The £15bn property problem: inside the cladding circle of blame
When a horrific fire engulfed Grenfell Tower in June 2017, it took firefighters more than 60 hours before they could fully extinguish the blaze.
The 24-storey block in west London had been refurbished the previous year, but the materials used to clad the building were highly flammable and exacerbated the fire in which 72 people lost their lives.
In the days following the tragedy, hundreds of other blocks with potentially combustible cladding were identified and the Government subsequently revised guidelines that stated which materials could safely be used on high-rise blocks.
However, three years on from the blaze, many blocks are still covered in potentially unsafe materials, with no sign of crucial remediation works taking place.
The Housing, Communities and Local Government Committee, an influential group of MPs, has called on the Government to intervene but has warned that repairing the 2,000 properties that have combustible cladding could cost £15bn.
Many of these homes have been declared effectively worthless by valuers because they do not have the certification that declares the buildings safe. Even those in low-rise blocks without any cladding have been left unable to sell after Government rule changes.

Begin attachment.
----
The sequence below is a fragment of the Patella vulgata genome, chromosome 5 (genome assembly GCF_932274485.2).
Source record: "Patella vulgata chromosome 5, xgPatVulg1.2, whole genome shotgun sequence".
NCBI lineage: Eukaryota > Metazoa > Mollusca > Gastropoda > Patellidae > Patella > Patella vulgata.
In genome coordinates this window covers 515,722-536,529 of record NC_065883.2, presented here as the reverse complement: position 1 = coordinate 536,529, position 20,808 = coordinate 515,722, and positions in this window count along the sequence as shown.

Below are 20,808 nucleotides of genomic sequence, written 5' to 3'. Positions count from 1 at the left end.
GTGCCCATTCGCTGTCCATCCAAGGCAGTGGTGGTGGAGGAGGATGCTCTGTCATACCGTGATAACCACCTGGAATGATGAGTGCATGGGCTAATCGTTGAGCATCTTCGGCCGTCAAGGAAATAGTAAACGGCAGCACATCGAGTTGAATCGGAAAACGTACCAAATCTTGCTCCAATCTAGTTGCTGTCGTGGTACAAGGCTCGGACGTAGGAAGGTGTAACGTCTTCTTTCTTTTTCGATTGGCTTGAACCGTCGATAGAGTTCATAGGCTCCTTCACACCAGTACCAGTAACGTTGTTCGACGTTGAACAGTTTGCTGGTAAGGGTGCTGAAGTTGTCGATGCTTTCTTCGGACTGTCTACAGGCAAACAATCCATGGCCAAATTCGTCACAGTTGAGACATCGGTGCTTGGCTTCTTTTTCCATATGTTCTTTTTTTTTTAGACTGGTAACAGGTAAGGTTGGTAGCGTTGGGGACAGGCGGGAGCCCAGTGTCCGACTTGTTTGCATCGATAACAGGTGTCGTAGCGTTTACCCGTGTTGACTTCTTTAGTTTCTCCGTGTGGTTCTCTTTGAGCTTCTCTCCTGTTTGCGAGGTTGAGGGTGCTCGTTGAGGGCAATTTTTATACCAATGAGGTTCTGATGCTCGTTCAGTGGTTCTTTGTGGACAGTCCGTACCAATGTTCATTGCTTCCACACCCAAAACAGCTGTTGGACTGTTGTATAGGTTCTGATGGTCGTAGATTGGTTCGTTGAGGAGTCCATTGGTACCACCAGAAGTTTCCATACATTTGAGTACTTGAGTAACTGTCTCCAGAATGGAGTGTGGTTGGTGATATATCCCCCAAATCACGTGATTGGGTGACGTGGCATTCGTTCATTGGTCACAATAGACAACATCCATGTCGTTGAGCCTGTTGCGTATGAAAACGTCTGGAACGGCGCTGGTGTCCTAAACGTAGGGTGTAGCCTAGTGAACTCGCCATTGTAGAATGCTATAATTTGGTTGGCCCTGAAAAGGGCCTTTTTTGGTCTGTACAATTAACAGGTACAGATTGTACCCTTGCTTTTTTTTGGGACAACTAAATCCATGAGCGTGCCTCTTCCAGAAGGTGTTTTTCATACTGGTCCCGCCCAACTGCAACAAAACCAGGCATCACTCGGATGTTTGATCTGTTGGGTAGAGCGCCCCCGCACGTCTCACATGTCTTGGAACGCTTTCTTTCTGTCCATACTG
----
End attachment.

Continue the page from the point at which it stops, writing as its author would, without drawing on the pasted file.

Surveyors will value properties at zero unless they have evidence they are safe. Banks will not offer mortgages without an accurate valuation. Freeholders refuse to pay for checks to be carried out on buildings that met Government guidelines at the time of construction.
This stand-off between building owners, surveyors, mortgage lenders and the Government has left residents trapped in the middle, unable to move home and fearing for their safety.
Mary-Anne Bowring, of property firm Ringley, believes the Government is the only party that can break the deadlock, but that more funds would be needed.
“The number one duty of any government is to ensure its citizens safety,” she said. “The government should make an open-ended commitment to fund whatever work is necessary to ensure that every single block of flats is safe.”
Further rule changes are on the horizon as the Government has tabled a new Building Safety Bill, which could take effect as soon as October.
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